In case you needed one more COVID-19 related worry, here’s a consideration from Wired magazine. What about the information needs of the millions of people worldwide who speak languages such as Kodava, Marathi, Oshie, Aghem or thousands of others — languages so obscure that they rarely qualify for translation, even when the information is a matter or life or death?
In the Wired article, COVID-19 Is History’s Biggest Translation Challenge, writer Gretchen McCulloch points out that to translate information merely into the primary language of the world’s regions, it would be necessary to produce material in up to 2,000 languages — still a far cry from the world’s estimated 7,000-plus languages.
McCulloch observes that despite the daunting nature of the task, efforts to address the translation shortfall are springing up around the globe. She writes, “Adivasi Lives Matter has been making info sheets in languages of India including Kodava, Marathi, and Odia. The government of Australia’s Northern Territory has been producing videos in First Nations languages including Yol?u Matha, Pintupi-Luritja, and Warlpiri. Seattle’s King County has been producing fact sheets in languages spoken by local immigrant and refugee communities, such as Amharic, Khmer, and Marshallese. VirALLanguages has been producing videos in languages of Cameroon, including Oshie, Aghem, and Bafut, starring well-known community members as local “influencers.”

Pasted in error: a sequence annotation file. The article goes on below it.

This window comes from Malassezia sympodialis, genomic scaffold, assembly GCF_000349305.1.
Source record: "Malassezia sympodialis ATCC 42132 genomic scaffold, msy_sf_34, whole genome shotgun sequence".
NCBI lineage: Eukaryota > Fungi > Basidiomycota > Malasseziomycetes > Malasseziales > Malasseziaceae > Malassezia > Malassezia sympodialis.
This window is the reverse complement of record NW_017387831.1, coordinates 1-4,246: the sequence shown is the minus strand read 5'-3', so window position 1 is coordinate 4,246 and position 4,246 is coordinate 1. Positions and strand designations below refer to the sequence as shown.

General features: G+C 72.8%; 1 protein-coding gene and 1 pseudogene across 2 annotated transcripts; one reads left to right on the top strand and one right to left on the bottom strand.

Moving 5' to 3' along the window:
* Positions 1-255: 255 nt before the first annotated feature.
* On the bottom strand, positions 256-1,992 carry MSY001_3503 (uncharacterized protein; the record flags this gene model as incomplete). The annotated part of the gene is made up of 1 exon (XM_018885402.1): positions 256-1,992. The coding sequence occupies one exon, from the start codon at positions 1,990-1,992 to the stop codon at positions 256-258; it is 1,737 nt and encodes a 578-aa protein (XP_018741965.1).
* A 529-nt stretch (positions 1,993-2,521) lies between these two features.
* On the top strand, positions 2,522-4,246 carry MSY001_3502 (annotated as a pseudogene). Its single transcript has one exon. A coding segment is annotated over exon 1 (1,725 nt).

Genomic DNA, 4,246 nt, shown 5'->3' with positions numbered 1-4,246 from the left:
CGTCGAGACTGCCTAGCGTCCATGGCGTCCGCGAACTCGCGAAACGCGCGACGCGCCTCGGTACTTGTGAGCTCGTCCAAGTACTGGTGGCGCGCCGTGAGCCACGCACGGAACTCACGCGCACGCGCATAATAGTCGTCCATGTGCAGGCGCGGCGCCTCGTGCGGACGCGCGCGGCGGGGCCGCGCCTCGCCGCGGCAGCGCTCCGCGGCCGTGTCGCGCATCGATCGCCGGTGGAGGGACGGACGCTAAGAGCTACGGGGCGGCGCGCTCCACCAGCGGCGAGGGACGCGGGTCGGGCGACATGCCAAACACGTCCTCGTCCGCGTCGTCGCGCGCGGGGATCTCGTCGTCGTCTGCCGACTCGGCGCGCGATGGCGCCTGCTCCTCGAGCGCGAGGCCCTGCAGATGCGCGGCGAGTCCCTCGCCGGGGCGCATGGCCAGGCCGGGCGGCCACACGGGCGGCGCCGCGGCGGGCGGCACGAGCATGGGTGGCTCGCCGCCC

McCulloch’s optimistic conclusion: COVID-19 “is the first pandemic in human history where we’ve had an understanding of diseases and hygiene, where we’ve actually known what we needed to do to hold it off for long enough to develop a vaccine… This is also, therefore, the first pandemic in human history where we have the power and the responsibility to share this understanding, a network of linguistic care that ultimately spans every corner of the globe.”